Next post will address some of the early findings of the Down Reading Profiles Study that Tonya Moore, Amy Williams, and I are conducting over Skype.
If God's the game that you're playing
Well, we must get more acquainted
Because it has to be so lonely... to be the only one who's holy
(Paramore, Playing God, 2010)
My wife and I had visitors this week from a town we used to live in many years ago. Nancy is a friend of ours, who has a son, Aaron, who is good friends with my middlest son, Will. Will used to love going over to Aaron's house, because he had a bigger tv than us, better video games, and a pet ferret. Life doesn't get much better than that for young guys.
Aaron also has a life complicated by brain cancer, which he survived as a six-year-old, and remains free of to this day. His life was further complicated a few years ago, when Nancy had a stroke. One of the results of that stroke is that reading is often difficult for her. She told us during the visit about a day, several years ago, when Aaron brought home some papers from school. She asked him to read one of them to her, and he said he couldn't. She pushed him to explain, and he admitted that as a high school junior he was unable to read. She went to his high school to find out what could be done and was told that it was too late for Aaron to learn.
Apparently those arrogant, ignorant, so-called educators are not familiar with students like Don Johnston or Andrew Sheehan. Don was an 8th grader before his English teacher, Mrs. Tedesco, helped him finally learn to read. Don wrote a book about his experiences for other students who struggle. It's entitled Building Wings, and you can read it free online or purchase a copy. Don's company, Don Johnston Inc., makes tools and materials to help students like Don and Aaron learn to read and write. Andrew was made as unwelcome as a school can possibly make a child feel through the sixth grade. He learned to write as a teenager when he was introduced to Co:Writer (one of Don Johnston's products), Inspiration (a planning software), and speech recognition software for composition, among other supports. You can read about his story in an article he and his mother co-authored in the Journal of Adolescent and Adult Literacy. His article begins:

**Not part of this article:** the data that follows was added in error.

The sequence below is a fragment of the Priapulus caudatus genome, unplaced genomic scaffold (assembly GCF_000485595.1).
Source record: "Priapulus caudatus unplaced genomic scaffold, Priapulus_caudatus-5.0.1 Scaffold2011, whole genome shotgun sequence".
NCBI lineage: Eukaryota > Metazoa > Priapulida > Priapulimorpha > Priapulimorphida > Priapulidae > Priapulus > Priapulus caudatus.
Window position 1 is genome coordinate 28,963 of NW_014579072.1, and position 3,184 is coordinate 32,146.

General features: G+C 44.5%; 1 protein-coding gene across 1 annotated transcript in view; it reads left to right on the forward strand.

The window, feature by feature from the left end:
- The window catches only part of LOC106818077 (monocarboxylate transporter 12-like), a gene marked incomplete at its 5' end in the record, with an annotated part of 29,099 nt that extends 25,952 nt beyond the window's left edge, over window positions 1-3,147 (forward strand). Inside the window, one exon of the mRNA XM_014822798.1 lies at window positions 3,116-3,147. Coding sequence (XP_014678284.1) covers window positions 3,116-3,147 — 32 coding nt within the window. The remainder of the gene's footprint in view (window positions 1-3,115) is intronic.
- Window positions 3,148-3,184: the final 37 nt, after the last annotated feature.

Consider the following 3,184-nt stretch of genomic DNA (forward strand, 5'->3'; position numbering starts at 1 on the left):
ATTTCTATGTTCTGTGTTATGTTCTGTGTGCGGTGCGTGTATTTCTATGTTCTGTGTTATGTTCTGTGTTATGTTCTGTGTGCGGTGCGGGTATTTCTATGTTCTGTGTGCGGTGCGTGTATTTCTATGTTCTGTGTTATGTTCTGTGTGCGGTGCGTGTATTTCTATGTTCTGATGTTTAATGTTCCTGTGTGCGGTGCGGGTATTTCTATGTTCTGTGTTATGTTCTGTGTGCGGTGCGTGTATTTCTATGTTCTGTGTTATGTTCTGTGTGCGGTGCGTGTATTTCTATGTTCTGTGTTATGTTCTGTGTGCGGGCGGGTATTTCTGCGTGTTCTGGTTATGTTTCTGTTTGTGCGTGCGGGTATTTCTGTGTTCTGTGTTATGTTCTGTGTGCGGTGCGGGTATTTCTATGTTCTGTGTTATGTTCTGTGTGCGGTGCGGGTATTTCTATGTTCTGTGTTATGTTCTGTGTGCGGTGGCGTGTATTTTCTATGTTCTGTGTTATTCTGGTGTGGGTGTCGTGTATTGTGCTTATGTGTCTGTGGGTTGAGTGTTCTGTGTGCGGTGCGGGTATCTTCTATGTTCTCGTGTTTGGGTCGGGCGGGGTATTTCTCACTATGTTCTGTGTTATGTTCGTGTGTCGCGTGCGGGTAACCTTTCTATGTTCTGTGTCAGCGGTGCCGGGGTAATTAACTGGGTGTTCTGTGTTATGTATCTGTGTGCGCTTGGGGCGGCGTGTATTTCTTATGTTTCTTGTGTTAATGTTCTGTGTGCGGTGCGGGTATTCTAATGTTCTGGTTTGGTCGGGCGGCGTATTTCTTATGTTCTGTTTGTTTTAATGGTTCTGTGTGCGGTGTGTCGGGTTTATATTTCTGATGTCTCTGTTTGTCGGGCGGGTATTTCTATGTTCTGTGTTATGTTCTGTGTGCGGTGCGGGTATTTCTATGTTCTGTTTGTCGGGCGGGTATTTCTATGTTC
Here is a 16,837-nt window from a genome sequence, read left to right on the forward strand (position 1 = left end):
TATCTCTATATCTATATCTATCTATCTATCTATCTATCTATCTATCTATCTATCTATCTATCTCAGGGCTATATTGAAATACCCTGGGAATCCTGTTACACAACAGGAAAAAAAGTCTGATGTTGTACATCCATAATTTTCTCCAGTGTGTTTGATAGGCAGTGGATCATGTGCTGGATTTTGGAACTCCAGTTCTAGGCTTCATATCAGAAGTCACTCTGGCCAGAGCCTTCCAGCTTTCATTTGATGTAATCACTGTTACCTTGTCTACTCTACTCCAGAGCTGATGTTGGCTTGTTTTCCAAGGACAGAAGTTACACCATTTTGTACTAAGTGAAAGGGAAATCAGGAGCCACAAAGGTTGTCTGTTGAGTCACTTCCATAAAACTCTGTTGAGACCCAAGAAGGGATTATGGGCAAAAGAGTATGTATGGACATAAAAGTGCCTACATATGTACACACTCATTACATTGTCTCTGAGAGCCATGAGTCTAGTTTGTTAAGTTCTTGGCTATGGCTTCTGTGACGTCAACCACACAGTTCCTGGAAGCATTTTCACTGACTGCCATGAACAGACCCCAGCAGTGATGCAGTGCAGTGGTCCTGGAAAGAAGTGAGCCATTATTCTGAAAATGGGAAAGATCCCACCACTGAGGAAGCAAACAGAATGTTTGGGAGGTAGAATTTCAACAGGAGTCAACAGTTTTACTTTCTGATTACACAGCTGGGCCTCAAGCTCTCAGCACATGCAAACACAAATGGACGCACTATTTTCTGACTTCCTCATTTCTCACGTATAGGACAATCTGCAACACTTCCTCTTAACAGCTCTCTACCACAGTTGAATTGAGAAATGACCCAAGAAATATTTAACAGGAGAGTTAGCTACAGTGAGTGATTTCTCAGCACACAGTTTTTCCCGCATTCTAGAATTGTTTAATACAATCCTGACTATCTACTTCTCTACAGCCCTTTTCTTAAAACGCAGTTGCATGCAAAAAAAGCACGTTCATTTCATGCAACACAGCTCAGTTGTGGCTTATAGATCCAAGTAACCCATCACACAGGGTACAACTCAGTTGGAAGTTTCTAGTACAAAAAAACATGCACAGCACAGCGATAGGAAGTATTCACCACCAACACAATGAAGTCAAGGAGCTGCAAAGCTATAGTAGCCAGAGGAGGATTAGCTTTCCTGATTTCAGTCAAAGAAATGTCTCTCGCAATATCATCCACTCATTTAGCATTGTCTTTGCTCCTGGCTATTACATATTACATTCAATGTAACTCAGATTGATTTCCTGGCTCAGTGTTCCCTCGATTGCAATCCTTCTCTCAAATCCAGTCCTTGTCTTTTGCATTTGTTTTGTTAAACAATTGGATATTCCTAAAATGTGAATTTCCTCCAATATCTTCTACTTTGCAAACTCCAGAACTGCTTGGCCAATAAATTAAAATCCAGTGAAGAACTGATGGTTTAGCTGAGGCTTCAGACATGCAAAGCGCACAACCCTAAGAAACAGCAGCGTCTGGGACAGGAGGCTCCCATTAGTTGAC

I can't write. I can't spell. I can't pay attention.
I can't hold a pencil properly. I can't form letters.
Grammar eludes me and to top it off, I can't hear half of what is going on around me.
I'm writing this article despite my biological destiny.
Aaron is now several years out of high school, working part-time, and living at home. He receives a variety of disability-related services but still cannot read. Nancy has asked if I could do an assessment and figure out how to help. I'll be doing that over Skype (just like we've done in the Down Syndrome Reading Profiles Study) since we live many hundreds of miles apart. I'll let you know what we figure out and what we decide to do about it in a future blog post. Stay tuned.
Here's the thing. I figure God's job is taken and completed with far more competence than I (or a high school educator) could possibly achieve. Consequently, I choose not to play God. I choose to believe that people learn what they are taught, if teachers figure out how to teach them in ways that make sense to the students. I choose not to predetermine students' learning success or failure. I take the blame when my students fail to learn, and I try to do better tomorrow and tomorrow and tomorrow.
Dave is motivated by students' learning successes.
Since Oct. 1, 2013